Evian to pilot recycled home water dispenser
Mineral water brand Evian is set to launch a new in-home water dispenser that it says will result in a significant reduction in plastic packaging.
Set to be launched in May 2019, the Evian (re)new is a collapsible five-litre ‘bubble’ made of a thin, light skin made from 100 per cent recycled plastic that holds Evian’s natural mineral water. The skin contracts as the water is consumed, taking on a new shape after each use.strategy to become completely circular by 2025 and carbon neutral by 2020 – Evian estimates the ‘bubble’ will reduce the carbon footprint of its packaging by 15 per cent, though this figure does not yet include transport and logistics.
In 2018, Evian announced it would be making all of its plastic bottles from 100 per cent recycled plastic by 2025, while it also launched a refillable glass bottle earlier this year in its bid to reduce plastic use.
Commenting on the innovation, Patricia Oliva, Evian Global Brand Vice President, said: “At Evian we owe everything to nature and are committed to a healthy planet. This will only be achieved by new ways of thinking and of doing business. And this is why we’re challenging ourselves to reinvent new ways to provide Evian natural mineral water to consumers. This unique bubble design represents a breakthrough in design thinking which brings the purity of Evian natural mineral water from the source to the home in a more circular way.”
Virgil Abloh, Evian Creative Advisor for Sustainable Innovation Design, has endorsed the project: “I’ve always been inspired by great design and how it can shape our lives, which is why I’m excited to see Evian pushing the boundaries with the design of this disruptive new product that will transform the way we drink Evian water at home.”
Pilot to begin in May
The Evian (re)new will be connected to an app which will allow consumers to order refills of Evian mineral water at the touch of a button. The app is able to track how much water is consumed and lets the user know when it is time to order a refill. New ‘bubbles’ can be ordered either by pushing the button at the base of the unit and completing the order from a smartphone, ordering directly from the Evian (re)new app or through selected e-commerce platforms, with two five-litre ‘bubbles’ delivered at a time.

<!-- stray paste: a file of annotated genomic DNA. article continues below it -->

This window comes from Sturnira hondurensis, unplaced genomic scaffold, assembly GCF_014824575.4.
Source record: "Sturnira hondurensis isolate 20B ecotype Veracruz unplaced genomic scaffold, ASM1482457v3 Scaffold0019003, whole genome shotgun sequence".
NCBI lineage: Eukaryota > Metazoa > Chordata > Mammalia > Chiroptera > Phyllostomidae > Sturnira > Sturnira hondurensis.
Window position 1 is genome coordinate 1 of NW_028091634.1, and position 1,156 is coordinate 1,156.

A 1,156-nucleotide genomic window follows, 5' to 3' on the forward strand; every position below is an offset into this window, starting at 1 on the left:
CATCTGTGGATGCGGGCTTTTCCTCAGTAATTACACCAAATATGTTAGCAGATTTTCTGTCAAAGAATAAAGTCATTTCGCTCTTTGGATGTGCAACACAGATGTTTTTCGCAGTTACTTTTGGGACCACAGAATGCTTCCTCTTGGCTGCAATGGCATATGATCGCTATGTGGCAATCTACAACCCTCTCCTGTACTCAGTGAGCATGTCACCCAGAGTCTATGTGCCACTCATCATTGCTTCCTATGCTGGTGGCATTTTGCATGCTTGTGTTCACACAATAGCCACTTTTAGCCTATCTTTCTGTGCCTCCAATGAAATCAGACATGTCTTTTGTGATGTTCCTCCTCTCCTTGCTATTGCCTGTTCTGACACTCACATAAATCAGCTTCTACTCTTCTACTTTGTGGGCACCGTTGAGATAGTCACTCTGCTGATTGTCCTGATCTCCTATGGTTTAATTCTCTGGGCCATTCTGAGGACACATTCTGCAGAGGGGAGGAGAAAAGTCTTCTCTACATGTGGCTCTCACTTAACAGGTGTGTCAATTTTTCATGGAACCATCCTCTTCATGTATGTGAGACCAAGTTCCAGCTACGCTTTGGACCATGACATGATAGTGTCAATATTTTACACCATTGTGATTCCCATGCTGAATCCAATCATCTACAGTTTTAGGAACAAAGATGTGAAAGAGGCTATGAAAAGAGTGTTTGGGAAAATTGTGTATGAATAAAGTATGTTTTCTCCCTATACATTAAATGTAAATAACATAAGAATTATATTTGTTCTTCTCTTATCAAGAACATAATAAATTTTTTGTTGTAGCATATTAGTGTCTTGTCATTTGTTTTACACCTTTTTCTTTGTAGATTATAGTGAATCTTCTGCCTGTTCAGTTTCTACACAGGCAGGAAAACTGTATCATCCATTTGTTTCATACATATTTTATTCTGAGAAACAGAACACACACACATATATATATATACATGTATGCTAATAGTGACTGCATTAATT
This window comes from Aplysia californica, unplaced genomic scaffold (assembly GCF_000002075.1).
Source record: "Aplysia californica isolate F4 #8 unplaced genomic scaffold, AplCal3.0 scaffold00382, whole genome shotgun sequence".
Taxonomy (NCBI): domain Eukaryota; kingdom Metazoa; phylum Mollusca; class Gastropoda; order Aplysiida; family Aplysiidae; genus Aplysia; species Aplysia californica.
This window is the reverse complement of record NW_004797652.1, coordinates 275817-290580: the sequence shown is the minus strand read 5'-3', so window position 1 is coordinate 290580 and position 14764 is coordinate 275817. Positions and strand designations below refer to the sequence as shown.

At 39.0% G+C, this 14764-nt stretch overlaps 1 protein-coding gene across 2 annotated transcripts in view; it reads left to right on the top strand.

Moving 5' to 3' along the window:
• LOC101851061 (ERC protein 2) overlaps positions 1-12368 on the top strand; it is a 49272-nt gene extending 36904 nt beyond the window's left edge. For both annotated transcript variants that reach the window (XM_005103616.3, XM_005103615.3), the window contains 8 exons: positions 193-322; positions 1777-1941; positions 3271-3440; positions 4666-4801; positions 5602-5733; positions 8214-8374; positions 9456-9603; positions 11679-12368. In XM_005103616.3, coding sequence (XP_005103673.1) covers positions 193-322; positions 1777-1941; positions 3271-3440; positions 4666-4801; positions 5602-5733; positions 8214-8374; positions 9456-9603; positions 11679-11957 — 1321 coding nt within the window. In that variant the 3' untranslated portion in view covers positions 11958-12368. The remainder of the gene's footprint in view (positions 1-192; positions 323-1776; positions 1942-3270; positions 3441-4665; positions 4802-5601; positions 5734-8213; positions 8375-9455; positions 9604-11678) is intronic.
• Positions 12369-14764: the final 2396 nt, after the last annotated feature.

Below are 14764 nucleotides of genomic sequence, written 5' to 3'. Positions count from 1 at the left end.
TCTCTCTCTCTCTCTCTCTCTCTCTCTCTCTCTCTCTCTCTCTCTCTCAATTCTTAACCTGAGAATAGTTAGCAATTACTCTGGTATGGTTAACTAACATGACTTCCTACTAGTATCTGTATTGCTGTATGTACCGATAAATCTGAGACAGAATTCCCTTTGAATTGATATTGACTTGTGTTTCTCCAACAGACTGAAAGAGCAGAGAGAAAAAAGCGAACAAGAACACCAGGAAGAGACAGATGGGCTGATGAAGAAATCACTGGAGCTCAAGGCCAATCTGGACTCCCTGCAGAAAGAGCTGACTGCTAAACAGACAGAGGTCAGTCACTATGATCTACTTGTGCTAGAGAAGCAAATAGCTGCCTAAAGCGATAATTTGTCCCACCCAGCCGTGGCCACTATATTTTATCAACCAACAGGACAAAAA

Once the ‘bubble’ is empty, either the e-commerce platform from where it was purchased comes to pick it up directly from the house to be recycled into new bottles or it can be placed in the kerbside recycling bin.
Evian will be launching its new collapsible ‘bubble’ as part of an initial pilot in Paris and London in May this year with 200 selected consumers who will help Evian to test, learn and refine the product ahead of a wider future launch.
Commenting on the pilot phase, Oliva added: “We are inviting consumers to join a community of early adopters who will be an extension of our innovation team, helping us to co-create this solution. Together we will fine-tune Evian (re)new with a view to bringing a scalable and circular solution to market.”
Global efforts to reduce plastic waste
Evian’s latest innovation and circular ambitions are part of increasing efforts from companies on an international level to reduce plastic waste and pollution. In October last year, more than 290 global organisations – representing 20 per cent of all the plastic packaging produced globally – signed up to the New Plastics Economy Global Commitment.
Led by the Ellen MacArthur Foundation, the commitment aims to eliminate problematic or unnecessary plastic packaging and move from single-use to reuse packaging models, ensure 100 per cent of plastic packaging can be reused, recycled or composted by 2025, and significantly increase the amount of plastics recycled into new products.
Meanwhile, the Alliance to End Plastic Waste was launched in January 2019, which sees more than 25 international businesses commit to investing $1 billion (£778 million) over the next five years in recycling infrastructure, research and waste clean-up in order to address the world’s plastic problem.